"The technology is ... not something that everyone will participate in," says Godsey. "We have people in their 70s who won't buy into this. But my mother is 80 years old and I gave her a computer and the training five years ago and now it's her place to get away. I feel we can offer something similar if we give people the training. We will work to increase everyone's operating knowledge of the computer."
For now, the new residents, some of them older couples in their 50s and 60s, are less sure about how successful the project will be.
Rodney Furr, 56, an engineer who moved into his new home in mid-April with his wife and his daughter, a recent college graduate, loves the neighborhood concept and agrees that pre-wiring the homes for the Web-based technology will increase his home's resale value--but he's less sure of any immediate return on his investment.
"For us, the traditional neighborhood concept is what appealed," says Furr. "As for the technology, the community intranet is very appealing, and monitoring my heating and cooling over the Web makes sense, once I get my hands around the costs. We've only been here a few months so we don't have enough of a track record to base what the savings will be."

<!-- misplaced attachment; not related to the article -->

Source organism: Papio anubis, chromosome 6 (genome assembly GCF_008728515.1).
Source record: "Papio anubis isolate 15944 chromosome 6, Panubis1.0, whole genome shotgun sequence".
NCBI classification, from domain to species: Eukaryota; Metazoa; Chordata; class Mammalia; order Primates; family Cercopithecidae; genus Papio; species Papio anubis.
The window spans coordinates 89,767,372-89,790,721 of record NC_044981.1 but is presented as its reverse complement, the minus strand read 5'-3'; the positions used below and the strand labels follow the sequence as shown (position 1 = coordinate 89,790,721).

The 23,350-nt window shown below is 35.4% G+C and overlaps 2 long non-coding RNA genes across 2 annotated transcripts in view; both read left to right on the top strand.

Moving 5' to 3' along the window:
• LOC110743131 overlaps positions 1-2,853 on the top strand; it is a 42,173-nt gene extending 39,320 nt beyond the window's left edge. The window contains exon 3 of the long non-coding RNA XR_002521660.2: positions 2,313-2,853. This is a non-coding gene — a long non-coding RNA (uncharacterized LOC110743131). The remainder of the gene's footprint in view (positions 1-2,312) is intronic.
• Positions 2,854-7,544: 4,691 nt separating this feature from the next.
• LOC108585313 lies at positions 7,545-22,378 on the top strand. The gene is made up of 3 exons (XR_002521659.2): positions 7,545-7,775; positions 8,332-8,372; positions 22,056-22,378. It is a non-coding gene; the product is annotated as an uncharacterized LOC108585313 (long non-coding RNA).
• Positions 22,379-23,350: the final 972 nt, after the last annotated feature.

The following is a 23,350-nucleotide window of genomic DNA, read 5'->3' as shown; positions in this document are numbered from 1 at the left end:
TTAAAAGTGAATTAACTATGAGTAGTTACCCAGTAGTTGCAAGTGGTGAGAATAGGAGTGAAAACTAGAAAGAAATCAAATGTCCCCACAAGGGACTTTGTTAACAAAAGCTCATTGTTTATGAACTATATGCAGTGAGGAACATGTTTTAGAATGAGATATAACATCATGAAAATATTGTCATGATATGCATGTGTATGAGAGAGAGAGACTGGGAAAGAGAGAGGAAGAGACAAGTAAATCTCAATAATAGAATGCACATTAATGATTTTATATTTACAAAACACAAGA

Maurice Barnhart, 65, a retired certified public accountant, also questions what the technology at Tinker Creek will really do for him.
"I'm interested in the new technology, but it didn't influence me [in my purchase]," says Barnhart. "The potential savings on heating and cooling are interesting."
Kim Lynn, 38, a U.S. Postal Service worker with two boys, ages 11 and 13, says high-speed Internet access is a nice feature, and she thinks that some of the home technology applications will be useful in the years ahead. "Mostly, I think the technology will be good as a resale feature," she says.
The jury's out on whether Tinker Creek will succeed. It's just too early to tell. If Godsey fails in the short-term, he's more than confident he will be vindicated in the long run.
"Ten years down the road, when the older generation moves on, is when you'll see the true rewards of being invested in Internet-related goods and services," says Godsey. "Because the younger generation is going to expect them."